Natural food store owner hopes to find a touch of nature in Florida Keys CARROLL COUNTY FARM/BUSINESS

December 31, 1992|By Amy L. Miller | Amy L. Miller,Staff Writer

The smell of vanilla mixed with coconut permeates A Touch of Nature, filling every corner of the natural food store with a scent reminiscent of pina coladas and tropical islands.

Within the year, however, owner Peggy Taylor will trade the aromas for the real thing as she sells her business and retires to the Florida Keys.

"I started thinking about this when I bought a house in the Florida Keys about a year and a half ago," said Ms. Taylor, who has operated the shop since for 11 years. "The Keys are nothing like mainland Florida. It's like a tropical island, laid back and sort of crazy.

"Each time I went down, it became more difficult to come back."

A vegetarian for nearly 20 years, Ms. Taylor bought the business almost on a whim when she heard that the former owner was trying to sell it.

The 56-year-old Roland Park native patronized the store in the Carrolltowne Mall when she visited her parents at the nearby Fairhaven retirement community in Sykesville.

"I think my original thought was panic," she said. "I joked with my ex-husband, 'Where am I going to shop now?' and he said, 'Let's buy the store.' "

With no retail experience whatsoever, the former medical secretary and assistant dove into the business with a sense of self-assurance that her belief in her products would carry her through.

Ms. Taylor earned her associate's degree from Villa Julie College in 1956, and worked with in a "traditional medical setting" after that, she said.

"I'd never even touched a cash register," said Ms. Taylor, with a sparkle in her gray-brown eyes. "But I believe so much in what I am selling. I live this way, and it's what I believe."

Disenchantment with the medical system she had worked with for so long and the change she felt in herself after giving up meat and dairy products led her to promote natural foods.

"I felt so good," Ms. Taylor said about her health when a doctor suggested that she should give up meat for a brief period after an operation. "[The doctor] told me he'd never had a patient follow his directions so well as to buy a health food store."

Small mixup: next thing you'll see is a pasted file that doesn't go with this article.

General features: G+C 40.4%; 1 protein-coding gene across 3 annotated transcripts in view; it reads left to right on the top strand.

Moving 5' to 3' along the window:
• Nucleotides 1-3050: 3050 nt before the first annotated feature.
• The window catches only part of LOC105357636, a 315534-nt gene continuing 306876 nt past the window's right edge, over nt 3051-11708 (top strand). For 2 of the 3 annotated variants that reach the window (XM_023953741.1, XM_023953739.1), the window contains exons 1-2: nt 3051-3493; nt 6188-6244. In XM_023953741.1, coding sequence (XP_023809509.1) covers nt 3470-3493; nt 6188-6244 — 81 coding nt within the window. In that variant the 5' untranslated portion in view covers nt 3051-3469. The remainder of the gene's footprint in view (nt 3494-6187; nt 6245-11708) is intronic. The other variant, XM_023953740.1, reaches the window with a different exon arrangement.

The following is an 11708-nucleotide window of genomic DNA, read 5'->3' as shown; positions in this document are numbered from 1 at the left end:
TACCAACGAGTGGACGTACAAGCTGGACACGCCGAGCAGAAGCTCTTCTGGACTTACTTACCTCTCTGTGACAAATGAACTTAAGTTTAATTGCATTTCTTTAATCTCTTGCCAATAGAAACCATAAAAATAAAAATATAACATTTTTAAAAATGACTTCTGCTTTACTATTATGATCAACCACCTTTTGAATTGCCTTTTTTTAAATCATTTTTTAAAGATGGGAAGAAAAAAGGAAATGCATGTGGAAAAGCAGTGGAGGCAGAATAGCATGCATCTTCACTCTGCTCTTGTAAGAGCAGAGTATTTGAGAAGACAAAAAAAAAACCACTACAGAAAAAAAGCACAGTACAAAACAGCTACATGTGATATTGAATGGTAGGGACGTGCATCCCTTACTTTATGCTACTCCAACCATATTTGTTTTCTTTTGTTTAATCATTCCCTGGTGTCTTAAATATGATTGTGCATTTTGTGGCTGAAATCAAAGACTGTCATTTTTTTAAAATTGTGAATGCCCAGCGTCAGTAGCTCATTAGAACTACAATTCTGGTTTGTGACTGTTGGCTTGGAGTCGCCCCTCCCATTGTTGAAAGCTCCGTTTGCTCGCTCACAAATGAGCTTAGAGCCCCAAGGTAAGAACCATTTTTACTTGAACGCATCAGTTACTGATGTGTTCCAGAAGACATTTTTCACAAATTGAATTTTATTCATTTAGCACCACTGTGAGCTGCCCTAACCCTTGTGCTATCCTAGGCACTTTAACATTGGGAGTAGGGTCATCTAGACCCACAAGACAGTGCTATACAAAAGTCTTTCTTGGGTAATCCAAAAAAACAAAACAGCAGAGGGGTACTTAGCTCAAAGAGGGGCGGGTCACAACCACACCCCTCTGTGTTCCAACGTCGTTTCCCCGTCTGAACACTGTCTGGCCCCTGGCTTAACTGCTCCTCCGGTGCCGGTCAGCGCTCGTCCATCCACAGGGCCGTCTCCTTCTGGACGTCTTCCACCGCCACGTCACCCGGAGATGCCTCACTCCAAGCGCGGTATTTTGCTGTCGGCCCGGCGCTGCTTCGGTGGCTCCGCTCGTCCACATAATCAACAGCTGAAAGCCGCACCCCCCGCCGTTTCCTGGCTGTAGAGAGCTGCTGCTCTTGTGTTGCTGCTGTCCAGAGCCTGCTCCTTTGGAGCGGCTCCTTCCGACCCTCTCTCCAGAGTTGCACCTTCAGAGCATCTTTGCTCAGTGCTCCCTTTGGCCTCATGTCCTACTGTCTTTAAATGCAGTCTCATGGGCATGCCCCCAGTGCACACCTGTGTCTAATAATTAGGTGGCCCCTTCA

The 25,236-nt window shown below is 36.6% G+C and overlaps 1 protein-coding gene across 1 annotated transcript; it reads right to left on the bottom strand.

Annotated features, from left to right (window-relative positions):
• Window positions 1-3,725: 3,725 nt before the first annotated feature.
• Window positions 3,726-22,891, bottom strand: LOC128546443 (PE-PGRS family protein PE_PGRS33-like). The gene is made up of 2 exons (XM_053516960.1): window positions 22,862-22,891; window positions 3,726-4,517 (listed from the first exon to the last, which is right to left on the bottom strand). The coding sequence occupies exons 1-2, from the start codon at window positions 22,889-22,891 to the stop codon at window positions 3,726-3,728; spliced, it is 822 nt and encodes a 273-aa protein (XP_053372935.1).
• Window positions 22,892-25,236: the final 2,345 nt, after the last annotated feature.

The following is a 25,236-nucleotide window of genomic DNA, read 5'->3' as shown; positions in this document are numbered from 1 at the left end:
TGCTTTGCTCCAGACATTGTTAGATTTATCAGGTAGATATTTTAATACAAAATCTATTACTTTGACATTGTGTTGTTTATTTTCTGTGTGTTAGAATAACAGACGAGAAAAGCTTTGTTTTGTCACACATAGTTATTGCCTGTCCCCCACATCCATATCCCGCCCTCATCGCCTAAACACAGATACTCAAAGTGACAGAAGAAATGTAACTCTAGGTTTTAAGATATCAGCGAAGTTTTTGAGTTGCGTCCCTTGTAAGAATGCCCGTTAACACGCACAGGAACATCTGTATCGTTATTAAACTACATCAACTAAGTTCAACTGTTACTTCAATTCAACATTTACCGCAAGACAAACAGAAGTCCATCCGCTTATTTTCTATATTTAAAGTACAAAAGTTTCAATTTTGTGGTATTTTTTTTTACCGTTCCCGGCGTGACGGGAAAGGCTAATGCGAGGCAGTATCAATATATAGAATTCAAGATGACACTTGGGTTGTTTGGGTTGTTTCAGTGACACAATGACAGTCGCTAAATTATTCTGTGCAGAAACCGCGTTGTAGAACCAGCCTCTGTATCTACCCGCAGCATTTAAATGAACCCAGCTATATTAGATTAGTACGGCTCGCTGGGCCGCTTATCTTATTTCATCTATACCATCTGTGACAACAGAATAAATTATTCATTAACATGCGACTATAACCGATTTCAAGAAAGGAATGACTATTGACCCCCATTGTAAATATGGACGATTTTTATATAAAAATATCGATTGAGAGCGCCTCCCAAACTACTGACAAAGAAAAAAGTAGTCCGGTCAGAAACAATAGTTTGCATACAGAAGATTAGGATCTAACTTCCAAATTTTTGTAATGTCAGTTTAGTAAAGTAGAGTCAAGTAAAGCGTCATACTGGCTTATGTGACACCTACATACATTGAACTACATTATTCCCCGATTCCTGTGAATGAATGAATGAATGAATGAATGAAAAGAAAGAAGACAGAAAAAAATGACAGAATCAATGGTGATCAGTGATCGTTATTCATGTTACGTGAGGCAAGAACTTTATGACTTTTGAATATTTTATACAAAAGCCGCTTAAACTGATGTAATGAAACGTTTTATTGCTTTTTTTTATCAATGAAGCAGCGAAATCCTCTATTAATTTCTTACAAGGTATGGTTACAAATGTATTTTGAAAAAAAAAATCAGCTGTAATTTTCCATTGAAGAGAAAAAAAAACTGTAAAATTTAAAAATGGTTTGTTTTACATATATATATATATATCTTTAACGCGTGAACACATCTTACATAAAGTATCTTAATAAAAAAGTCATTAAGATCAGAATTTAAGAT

Resurrecting the business was difficult, because the former owner had let his inventory run down.

"It almost would have been easier to start from scratch," Ms. Taylor said. "There were a lot of disgruntled people, because they couldn't get what they needed."

But personalized service and her willingness to special-order supplies revitalized the store.

With a hug for a customer leaving on vacation and a promise to VTC order goat cheese for another, she maintains the atmosphere of a neighborhood hangout where people drop in to talk.

"I try to build a rapport with my customers," Ms. Taylor said.

"I always try to remember something about each one of them, so that I can call them by name and have something to connect with them," she said.

"A lot of health food products can be bought in a drug store or a grocery store. But here, we can look up things in books, find recipes and talk with them."

Her personalized service has created quite a following, said Jim Pino, her co-worker and life partner.

"People travel from out of county to see her," said Mr. Pino, 37. "Not just for the store, but for the personal touch she has for things.

Ms. Taylor's association with Fairhaven also expanded her second love -- teaching aerobics and exercise classes to senior citizens and mentally disabled adults.

In addition to leading Fairhaven and Sykesville Eldercare residents through stretching and relaxation exercises, she is an instructor at Aspire, a day treatment center for adults.

"When I was in my new-life period, I began taking yoga classes," she said.

Later, she combined yoga and aerobic exercises into a method she calls "yoga-trim."

"I love it," she said. "It's what I want to do in Florida."

Ms. Taylor's eagerness to leave for Florida is tempered with a bit of sadness for leaving her native state. Her two grown children are in Maryland, she loves Carroll County and said she plans to rent her Westminster home so she can keep some ties to the area.

"I took a walk downtown today, and waved to everybody I know," Ms. Taylor said. "That part is like the Keys -- everyone knows everyone and is very helpful."

Baltimore Sun Articles
Please note the green-lined linked article text has been applied commercially without any involvement from our newsroom editors, reporters or any other editorial staff.